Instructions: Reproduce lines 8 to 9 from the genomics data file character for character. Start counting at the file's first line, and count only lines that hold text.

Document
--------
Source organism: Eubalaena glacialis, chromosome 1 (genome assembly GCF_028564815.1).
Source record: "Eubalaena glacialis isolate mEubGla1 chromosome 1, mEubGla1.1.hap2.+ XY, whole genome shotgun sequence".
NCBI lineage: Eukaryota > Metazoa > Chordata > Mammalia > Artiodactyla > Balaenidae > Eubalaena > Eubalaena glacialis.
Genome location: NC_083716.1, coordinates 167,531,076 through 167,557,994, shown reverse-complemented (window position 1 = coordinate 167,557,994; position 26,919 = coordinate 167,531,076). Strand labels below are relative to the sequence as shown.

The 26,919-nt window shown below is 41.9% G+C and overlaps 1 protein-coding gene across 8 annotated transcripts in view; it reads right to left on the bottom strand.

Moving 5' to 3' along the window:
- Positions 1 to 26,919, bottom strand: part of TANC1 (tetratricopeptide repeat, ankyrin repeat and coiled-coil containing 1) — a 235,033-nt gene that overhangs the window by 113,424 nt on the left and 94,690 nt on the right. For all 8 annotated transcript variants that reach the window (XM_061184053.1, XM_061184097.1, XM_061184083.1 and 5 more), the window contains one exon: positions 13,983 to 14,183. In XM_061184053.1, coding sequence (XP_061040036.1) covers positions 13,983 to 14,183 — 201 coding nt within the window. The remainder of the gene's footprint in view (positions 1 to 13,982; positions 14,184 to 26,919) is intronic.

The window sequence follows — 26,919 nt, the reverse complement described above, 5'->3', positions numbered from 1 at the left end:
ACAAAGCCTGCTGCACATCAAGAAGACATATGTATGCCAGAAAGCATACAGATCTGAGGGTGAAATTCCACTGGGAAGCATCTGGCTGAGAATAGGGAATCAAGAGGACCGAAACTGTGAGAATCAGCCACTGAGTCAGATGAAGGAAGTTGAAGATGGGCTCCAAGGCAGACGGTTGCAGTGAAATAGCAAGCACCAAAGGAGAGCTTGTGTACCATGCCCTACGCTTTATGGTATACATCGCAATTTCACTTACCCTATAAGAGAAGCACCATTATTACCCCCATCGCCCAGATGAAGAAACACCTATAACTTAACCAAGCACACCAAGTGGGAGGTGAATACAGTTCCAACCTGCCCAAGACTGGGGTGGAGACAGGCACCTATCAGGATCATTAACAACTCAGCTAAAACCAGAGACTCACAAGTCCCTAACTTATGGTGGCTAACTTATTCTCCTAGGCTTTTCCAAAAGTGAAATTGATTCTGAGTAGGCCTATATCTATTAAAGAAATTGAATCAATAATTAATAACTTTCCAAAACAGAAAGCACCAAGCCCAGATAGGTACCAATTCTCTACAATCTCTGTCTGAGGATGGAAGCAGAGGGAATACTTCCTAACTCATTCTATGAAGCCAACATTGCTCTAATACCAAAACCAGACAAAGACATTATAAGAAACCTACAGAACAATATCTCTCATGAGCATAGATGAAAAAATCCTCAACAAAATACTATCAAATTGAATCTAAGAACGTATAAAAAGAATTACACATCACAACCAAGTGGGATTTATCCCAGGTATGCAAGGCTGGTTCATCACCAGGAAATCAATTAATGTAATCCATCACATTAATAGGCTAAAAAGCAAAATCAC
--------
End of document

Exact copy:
The window sequence follows — 26,919 nt, the reverse complement described above, 5'->3', positions numbered from 1 at the left end:
ACAAAGCCTGCTGCACATCAAGAAGACATATGTATGCCAGAAAGCATACAGATCTGAGGGTGAAATTCCACTGGGAAGCATCTGGCTGAGAATAGGGAATCAAGAGGACCGAAACTGTGAGAATCAGCCACTGAGTCAGATGAAGGAAGTTGAAGATGGGCTCCAAGGCAGACGGTTGCAGTGAAATAGCAAGCACCAAAGGAGAGCTTGTGTACCATGCCCTACGCTTTATGGTATACATCGCAATTTCACTTACCCTATAAGAGAAGCACCATTATTACCCCCATCGCCCAGATGAAGAAACACCTATAACTTAACCAAGCACACCAAGTGGGAGGTGAATACAGTTCCAACCTGCCCAAGACTGGGGTGGAGACAGGCACCTATCAGGATCATTAACAACTCAGCTAAAACCAGAGACTCACAAGTCCCTAACTTATGGTGGCTAACTTATTCTCCTAGGCTTTTCCAAAAGTGAAATTGATTCTGAGTAGGCCTATATCTATTAAAGAAATTGAATCAATAATTAATAACTTTCCAAAACAGAAAGCACCAAGCCCAGATAGGTACCAATTCTCTACAATCTCTGTCTGAGGATGGAAGCAGAGGGAATACTTCCTAACTCATTCTATGAAGCCAACATTGCTCTAATACCAAAACCAGACAAAGACATTATAAGAAACCTACAGAACAATATCTCTCATGAGCATAGATGAAAAAATCCTCAACAAAATACTATCAAATTGAATCTAAGAACGTATAAAAAGAATTACACATCACAACCAAGTGGGATTTATCCCAGGTATGCAAGGCTGGTTCATCACCAGGAAATCAATTAATGTAATCCATCACATTAATAGGCTAAAAAGCAAAATCAC